Postgraduate Course: Paediatric Factors in Sport (EDUA11332)
|School||Moray House School of Education and Sport
||College||College of Arts, Humanities and Social Sciences
|Credit level (Normal year taken)||SCQF Level 11 (Postgraduate)
||Availability||Available to all students
|Summary||As interest in training for sport performance increases, it is important to fully critique the application of predominantly adult-based research with young athletes. The young person and exercise is a controversial and complex topic, with government guidelines advocating the promotion of physical activity for health-related benefits, whilst there are perceived to be potential risks associated with intensive training at an early age. The child and adolescent are physiologically distinct from adults and any such training must take account of how these differences impact on the short and long-term responses to exercise. This course will consider the physical, physiological and psychological developmental aspects that impact on training and sports performance, including the possibility of injury or damage from early training.
Entry Requirements (not applicable to Visiting Students)
||Other requirements|| None
Information for Visiting Students
|High Demand Course?
Course Delivery Information
|Not being delivered|
On completion of this course, the student will be able to:
- Demonstrate a critical knowledge and understanding of the process of growth and maturation as it relates to physiological and psycho-social factors which impact on performance.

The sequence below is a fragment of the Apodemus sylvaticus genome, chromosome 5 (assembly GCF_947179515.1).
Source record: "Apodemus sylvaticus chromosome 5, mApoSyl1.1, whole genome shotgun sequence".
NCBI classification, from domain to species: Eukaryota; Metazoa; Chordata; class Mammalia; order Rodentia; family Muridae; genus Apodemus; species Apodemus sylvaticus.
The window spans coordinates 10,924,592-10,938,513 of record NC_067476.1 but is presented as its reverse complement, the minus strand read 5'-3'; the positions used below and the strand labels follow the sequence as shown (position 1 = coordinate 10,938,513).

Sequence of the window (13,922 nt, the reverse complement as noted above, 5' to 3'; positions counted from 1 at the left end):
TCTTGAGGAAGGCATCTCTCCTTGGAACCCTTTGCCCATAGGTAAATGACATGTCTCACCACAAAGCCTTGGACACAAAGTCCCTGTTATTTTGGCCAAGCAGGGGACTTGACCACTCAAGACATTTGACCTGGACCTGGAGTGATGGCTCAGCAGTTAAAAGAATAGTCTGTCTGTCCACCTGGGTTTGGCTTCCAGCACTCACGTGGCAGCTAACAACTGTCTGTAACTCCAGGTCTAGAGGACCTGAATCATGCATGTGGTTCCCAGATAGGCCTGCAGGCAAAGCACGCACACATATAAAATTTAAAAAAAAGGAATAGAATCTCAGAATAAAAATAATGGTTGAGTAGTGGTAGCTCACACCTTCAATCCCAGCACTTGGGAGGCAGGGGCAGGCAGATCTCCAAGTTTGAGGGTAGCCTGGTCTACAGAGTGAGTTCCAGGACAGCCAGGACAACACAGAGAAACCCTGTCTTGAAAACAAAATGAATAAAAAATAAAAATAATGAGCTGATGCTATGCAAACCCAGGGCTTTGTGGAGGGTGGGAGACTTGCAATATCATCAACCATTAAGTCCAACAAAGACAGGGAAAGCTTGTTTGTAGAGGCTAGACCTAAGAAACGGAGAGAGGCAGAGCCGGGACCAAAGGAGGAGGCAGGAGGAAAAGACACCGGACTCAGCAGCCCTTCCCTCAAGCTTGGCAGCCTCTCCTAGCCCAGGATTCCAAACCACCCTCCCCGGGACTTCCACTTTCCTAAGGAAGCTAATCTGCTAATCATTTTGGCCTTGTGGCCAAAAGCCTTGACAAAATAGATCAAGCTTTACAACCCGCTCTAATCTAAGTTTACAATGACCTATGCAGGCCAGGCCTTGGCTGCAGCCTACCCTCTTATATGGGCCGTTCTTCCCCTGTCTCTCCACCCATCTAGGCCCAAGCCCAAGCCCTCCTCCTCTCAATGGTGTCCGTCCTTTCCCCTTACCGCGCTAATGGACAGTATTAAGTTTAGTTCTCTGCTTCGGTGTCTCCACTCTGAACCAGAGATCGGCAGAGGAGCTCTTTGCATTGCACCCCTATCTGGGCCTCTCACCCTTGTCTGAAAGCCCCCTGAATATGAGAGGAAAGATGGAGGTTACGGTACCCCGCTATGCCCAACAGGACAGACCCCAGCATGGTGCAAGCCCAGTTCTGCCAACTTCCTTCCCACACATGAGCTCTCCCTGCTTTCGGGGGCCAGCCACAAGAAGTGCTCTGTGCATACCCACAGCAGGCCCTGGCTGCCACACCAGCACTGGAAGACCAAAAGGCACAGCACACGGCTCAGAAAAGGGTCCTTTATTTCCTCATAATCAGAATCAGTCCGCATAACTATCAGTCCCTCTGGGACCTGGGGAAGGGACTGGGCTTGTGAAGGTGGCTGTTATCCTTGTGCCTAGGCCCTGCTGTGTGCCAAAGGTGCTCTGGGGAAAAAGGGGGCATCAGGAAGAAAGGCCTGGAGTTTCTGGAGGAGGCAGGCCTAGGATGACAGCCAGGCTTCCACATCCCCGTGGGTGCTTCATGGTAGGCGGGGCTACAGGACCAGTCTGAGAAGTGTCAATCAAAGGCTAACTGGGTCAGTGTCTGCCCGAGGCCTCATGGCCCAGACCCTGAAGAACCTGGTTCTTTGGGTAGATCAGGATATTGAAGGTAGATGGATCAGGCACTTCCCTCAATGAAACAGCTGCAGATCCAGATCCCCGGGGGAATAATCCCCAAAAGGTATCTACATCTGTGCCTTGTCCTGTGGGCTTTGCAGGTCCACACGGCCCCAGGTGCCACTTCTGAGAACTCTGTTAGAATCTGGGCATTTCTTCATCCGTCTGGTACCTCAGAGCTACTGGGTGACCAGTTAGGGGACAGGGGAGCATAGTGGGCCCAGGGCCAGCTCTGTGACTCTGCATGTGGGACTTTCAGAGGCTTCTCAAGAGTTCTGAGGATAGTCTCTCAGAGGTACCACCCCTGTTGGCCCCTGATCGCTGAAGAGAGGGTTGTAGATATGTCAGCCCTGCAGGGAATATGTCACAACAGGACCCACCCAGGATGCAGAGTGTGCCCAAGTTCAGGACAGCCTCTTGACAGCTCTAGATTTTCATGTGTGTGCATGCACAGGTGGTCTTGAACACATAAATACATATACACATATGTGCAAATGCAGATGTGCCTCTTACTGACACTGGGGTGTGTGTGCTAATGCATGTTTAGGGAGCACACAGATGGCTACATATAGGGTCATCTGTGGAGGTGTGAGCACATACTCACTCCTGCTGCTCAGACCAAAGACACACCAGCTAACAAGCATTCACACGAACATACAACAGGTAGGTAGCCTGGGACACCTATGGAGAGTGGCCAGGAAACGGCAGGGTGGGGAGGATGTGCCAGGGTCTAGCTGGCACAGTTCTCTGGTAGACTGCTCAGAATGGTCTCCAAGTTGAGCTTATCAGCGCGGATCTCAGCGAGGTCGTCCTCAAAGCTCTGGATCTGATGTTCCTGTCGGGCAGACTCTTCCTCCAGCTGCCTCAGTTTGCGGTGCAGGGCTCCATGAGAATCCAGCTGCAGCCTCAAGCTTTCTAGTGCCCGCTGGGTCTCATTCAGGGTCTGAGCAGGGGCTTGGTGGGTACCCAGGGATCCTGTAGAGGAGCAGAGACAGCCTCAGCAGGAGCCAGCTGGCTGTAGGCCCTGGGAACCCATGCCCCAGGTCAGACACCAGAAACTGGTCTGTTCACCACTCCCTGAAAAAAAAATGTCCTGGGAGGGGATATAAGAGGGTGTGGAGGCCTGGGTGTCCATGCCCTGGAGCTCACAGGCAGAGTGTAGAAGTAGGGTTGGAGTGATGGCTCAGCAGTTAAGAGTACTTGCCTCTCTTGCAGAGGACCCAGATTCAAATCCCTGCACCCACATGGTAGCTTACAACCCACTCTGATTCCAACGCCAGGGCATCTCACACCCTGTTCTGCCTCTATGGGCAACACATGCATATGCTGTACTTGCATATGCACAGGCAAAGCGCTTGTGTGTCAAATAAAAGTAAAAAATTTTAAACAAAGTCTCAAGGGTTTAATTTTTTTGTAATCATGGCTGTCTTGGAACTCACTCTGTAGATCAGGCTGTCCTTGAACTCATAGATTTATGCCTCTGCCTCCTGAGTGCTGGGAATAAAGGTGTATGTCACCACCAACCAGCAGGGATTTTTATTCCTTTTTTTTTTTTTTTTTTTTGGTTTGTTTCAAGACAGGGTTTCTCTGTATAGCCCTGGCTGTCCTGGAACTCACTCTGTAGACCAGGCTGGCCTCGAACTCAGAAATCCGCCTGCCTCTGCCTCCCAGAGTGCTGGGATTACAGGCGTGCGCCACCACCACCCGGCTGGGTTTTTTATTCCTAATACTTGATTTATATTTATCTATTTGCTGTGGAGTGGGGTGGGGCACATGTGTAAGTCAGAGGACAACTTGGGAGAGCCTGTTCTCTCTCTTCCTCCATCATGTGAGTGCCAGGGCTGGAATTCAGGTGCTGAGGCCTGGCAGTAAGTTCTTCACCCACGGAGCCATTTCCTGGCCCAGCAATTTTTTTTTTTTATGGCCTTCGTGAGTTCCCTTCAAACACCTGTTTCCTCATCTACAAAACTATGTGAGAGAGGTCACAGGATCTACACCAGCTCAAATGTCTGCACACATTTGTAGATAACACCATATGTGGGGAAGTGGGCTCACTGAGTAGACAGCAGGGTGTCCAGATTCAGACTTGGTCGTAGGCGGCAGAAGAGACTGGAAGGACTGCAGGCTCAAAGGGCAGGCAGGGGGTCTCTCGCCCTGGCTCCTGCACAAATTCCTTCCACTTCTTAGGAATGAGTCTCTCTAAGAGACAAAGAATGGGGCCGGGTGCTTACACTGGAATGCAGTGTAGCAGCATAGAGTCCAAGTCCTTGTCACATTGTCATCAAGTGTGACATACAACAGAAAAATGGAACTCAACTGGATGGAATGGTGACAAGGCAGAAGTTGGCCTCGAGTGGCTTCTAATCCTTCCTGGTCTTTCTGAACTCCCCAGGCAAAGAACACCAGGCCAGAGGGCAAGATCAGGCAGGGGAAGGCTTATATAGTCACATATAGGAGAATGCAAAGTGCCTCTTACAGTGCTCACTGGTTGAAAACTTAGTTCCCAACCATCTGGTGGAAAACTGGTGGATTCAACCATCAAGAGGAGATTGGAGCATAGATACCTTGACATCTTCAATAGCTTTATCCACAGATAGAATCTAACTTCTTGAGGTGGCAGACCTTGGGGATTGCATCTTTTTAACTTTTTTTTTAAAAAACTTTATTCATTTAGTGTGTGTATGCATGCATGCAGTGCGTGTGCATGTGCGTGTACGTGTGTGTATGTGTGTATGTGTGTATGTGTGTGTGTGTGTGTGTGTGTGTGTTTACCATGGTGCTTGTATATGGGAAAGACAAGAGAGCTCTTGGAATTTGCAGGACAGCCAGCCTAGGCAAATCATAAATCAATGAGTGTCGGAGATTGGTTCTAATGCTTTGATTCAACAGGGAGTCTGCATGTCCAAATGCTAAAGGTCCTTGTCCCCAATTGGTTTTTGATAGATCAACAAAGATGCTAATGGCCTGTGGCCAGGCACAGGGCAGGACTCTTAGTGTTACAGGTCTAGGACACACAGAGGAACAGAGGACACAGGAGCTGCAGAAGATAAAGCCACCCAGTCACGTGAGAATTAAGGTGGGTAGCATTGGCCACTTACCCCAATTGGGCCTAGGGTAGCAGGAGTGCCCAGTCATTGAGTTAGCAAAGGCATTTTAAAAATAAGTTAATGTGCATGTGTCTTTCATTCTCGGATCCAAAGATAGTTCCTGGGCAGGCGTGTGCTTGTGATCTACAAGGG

- Show critical awareness of complex and ethical issues about physical training of young people.
- Make informed judgements based on current professional practice regarding training for young people.
- Apply transformational pedagogy to improve performance of young people.
|Graduate Attributes and Skills
||During this course students will have the opportunity to:
- search for, access, critically analyse, evaluate and synthesise relevant literature and information in order to develop their knowledge and understanding relating to strength and conditioning
- critically question current strength and conditioning knowledge and training recommendations and how they relate to global challenges (e.g., health issues vs. performance)
- recognise diversity of opinion in strength and conditioning, reflecting and evaluating this range and formulating justified and evidence-based ideas for application
- reflect on social and ethical responsibilities linked to the application of their knowledge and judgments in strength and conditioning
- transfer knowledge, skills and abilities from one professional context to another (e.g., sports vs. health context, or between different sports)
|Course organiser||Prof John Sproule
Tel: (0131 6)51 6135
|Course secretary||Mr Nick Marks
Tel: (0131 6)51 4110